Protest Outside Westover Post Office — About 15 protesters held a “Save the U.S. Postal Service” rally outside the Post Office at 5877 Washington Blvd in Westover yesterday. The two-hour lunchtime demonstration was organized as part of the American Postal Worker Union National Day of Action. [@KalinaNewman/Twitter]
Historic Review Board Likes Shirlington Plan — “The Arlington County government’s historic-preservation advisory body seems generally satisfied that retention of historic features will be seen as an important component of the redevelopment of the Village at Shirlington. In particular, the low-slung storefronts along Campbell Avenue are expected to be protected from the wrecking ball, even as taller and more dense development likely will be allowed immediately behind them.” [InsideNova]
New BBQ Restaurant Opens Patio — “Smokecraft Modern Barbecue is excited to debut its much-anticipated patio, now open daily for outdoor dining and drinking. Arlington residents and visitors can now enjoy Smokecraft’s award-winning barbecue outside on a socially distant patio, consisting of 38 seats.” [Press Release]
TTT in Clarendon to Host Virtual DJ — Updated at 9:30 a.m. — “Beginning Friday, September 4… TTT (Tacos, Tortas & Tequila) known for its casual Mexican-influenced fare is adding an exciting bit of fun on Friday and Saturday nights and Sunday afternoons with virtual DJs. Guests dining on the first floor and on the third floor TTT Rooftop, which seats 82 and offers wonderful views on the city, will enjoy watching and listening to live streaming DJ performances via large screen projection.” [Press Release]
Family Pushing for Arlington House Change — “Descendants of Charles Syphax have been courting lawmakers for the past few months to make the change, said Syphax family historian Steve Hammond, who lives in Sterling, Va. The family’s effort is motivated as much by a desire to accurately honor the full history of the property and the enslaved people who lived there as it is by any antipathy toward Lee.” [Washington Post]
Nearby: Back to School in Falls Church — Students have started the fall semester, virtually, in Falls Church. A TV news segment shows teachers conducting their virtual classes from their actual, physical classrooms. [NBC 4]
A local cellist recently went viral on TikTok for his classical covers of pop songs.
Musician Andrew Savoia began posting TikToks under the username @savoiboi earlier this month. Each day, Savoia’s content continues to gain more traction. Arlingtonians may recognize several outdoor spaces around town as filming locations for the short-form music videos.
@savoiboiYou might be Supalonely sometimes but your Kings and Queens are out there ##TikTokTaughtMe ##foryoupage ##fyp ##music ##cello ##supalonely♬ original sound – savoiboi
Savoia’s recent cello cover of the song “Come Get Her,” originally by hip-hop artist Rae Sremmurd, has more than 1.5 million views and counting. According to his profile, the page currently has roughly 92,000 followers and 646 “likes.”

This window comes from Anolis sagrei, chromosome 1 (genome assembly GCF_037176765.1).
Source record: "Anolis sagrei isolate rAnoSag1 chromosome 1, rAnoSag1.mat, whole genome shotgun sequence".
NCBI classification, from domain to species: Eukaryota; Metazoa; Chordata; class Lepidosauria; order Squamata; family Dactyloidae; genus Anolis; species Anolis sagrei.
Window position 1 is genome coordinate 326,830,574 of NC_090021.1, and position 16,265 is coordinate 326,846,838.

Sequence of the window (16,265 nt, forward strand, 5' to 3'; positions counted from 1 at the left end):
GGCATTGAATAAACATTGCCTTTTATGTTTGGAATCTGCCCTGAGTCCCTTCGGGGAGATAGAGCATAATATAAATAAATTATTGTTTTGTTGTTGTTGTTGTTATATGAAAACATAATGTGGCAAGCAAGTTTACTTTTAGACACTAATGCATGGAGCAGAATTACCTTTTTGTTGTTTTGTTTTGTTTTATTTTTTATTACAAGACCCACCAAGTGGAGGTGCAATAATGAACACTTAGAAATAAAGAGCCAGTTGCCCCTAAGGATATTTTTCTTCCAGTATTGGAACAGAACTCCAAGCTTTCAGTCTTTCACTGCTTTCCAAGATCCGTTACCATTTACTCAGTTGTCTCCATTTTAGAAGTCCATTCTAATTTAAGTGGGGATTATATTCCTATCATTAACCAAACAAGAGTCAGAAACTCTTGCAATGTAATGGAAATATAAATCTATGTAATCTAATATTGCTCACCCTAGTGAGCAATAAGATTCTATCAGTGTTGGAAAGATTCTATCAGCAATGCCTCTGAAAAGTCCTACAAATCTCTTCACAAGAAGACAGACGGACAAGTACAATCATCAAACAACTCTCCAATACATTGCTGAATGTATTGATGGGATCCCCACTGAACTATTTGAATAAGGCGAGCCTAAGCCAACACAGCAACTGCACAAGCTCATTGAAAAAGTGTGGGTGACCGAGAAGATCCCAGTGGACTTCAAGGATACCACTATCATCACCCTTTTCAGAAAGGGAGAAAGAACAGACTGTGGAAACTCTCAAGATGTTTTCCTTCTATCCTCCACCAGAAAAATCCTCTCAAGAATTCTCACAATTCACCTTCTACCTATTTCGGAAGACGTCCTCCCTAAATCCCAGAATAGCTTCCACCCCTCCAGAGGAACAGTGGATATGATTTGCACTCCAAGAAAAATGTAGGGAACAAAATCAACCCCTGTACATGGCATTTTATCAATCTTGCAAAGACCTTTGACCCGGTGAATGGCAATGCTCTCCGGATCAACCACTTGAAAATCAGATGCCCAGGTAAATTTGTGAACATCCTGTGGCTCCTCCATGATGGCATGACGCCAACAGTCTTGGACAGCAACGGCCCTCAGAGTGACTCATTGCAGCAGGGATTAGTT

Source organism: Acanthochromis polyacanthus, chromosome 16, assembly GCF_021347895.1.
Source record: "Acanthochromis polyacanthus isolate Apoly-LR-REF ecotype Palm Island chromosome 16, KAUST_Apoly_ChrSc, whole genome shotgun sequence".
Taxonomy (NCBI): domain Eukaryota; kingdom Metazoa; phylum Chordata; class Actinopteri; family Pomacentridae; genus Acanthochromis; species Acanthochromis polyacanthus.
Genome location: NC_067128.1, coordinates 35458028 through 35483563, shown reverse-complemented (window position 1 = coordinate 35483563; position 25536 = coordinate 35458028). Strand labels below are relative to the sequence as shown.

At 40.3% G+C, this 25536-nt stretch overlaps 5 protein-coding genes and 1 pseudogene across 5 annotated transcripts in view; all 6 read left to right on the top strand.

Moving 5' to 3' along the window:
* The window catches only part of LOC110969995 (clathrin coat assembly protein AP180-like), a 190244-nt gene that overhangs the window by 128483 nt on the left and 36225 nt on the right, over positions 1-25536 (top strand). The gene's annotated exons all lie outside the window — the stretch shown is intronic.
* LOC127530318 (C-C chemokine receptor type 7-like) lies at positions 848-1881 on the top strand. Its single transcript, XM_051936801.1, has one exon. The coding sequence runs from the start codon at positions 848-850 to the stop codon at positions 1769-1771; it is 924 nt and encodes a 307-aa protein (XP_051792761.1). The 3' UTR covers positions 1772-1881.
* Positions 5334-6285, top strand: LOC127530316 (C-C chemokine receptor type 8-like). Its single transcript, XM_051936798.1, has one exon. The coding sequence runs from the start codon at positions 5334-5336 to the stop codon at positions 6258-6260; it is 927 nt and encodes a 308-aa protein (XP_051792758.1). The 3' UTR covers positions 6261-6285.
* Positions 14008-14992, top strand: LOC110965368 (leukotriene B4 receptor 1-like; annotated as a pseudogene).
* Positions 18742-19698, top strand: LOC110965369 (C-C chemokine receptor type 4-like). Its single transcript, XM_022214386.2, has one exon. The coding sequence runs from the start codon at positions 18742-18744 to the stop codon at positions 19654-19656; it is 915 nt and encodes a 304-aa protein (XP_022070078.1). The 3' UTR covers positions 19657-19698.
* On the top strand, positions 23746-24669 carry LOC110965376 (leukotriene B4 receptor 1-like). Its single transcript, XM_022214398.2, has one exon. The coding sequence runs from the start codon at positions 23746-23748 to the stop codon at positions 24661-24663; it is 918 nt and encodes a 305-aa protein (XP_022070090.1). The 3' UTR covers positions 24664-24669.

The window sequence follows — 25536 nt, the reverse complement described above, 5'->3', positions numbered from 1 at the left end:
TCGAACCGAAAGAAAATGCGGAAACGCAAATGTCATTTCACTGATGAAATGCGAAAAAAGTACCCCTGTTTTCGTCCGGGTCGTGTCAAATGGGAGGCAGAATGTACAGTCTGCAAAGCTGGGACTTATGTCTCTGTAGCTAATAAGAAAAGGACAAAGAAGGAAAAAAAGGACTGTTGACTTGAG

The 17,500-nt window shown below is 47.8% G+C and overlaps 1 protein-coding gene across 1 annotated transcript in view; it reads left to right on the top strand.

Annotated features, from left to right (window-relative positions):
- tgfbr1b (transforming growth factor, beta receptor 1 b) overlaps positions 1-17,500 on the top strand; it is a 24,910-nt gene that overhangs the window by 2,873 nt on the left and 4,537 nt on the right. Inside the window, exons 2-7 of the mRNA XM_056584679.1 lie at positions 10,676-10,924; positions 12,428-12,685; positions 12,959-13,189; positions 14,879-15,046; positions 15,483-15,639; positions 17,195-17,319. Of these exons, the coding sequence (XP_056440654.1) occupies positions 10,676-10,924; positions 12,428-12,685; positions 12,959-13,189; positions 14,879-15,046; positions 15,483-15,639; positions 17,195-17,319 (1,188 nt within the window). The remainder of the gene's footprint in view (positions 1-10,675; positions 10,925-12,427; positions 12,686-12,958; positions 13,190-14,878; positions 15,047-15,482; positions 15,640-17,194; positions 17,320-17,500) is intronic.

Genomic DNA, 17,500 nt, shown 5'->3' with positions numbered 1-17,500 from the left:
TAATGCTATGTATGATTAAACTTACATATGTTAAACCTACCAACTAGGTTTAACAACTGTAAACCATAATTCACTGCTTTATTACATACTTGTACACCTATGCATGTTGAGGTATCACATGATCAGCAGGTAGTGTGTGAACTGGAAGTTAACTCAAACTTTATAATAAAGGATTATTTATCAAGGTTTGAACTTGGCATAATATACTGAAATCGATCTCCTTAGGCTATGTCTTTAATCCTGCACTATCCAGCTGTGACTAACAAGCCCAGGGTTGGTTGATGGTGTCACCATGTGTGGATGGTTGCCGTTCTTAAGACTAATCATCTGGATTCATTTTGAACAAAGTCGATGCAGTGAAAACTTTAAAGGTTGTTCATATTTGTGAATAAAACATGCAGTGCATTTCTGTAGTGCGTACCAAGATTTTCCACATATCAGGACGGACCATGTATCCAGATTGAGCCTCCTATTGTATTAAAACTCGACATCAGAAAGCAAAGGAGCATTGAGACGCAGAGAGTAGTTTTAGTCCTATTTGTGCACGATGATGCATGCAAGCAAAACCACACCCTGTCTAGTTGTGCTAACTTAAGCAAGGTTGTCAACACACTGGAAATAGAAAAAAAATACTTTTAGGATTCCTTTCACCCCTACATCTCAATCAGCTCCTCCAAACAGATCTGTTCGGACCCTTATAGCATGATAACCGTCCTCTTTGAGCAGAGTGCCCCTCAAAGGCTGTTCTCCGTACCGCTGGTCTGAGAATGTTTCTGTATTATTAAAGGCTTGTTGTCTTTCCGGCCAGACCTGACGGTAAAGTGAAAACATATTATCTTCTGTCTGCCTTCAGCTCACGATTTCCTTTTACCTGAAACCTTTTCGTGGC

In recent months, TikTok made headlines as a social media platform for politically active youth but the app is moreso used as a platform for comedy and entertainment.
In a post from July 12 (above), which featured a cover of “Supalonely,” viewers can spot the Washington Monument and portions of Arlington’s Rosslyn-Ballston corridor in the background. Savoia said he and his friend filmed it on the rooftop of his mom’s apartment building in Ballston.
Other filming locations include public open spaces around town and a bridge near Navy Yard in D.C.
“What I’ve been doing is choosing a song that I really want to play and picking a background that fits with that song,” he told ARLnow.
So far, four out of Savoia’s eight viral videos have been filmed in Arlington.
Other covers by Savoia include “Roses” by SAINt JHN, “Blinding Lights” by The Weeknd and other songs topping charts globally. Many of the hits that Savoia chooses to cover come from memes and other TikToks sent to him by friends, he said.
“Some of those tunes are really catchy and they get stuck in my head,” he said, adding that he’ll experiment with the song before deciding that he wants to post a video.
Boosting his popularity further, other TikTok users are now using his music to compose their own posts. Savoia said he loves to see fans interacting with his music because it encourages them to pick up an instrument and revive their passion for classical music.
On the app, TikTok offers a “duet” feature, which lets users record their own content side-by-side with another post — as if the two accounts were performing at the same time. Going forward, Savoia said that he would love to see more collaboration like this.
Inspiration for the project first came to him after he bought recording equipment to do a full-length, four-minute cover of a Weeknd song but didn’t like the final result — and instead decided to stick to a 30-second clip, which he and friends later posted on TikTok.
“The response was really positive and that just made me want to do it more,” Savoia said.
This column is written and sponsored by Arlington Arts/Arlington Cultural Affairs, a division of Arlington Economic Development.
The COVID-19 pandemic has influenced a return to ‘The Basics’ and the simple pleasures of some ‘retro’ technologies.
Thanks to the old-school medium of radio, Arlington Arts is able to forge ahead with Lubber Run Live on WERA 96.7 FM –LIVE performances and discussions broadcast weekly with host Ken Avis (The Antidote), Saturdays at 5 p.m., July 11 through August 8 (live streaming on wera.fm ).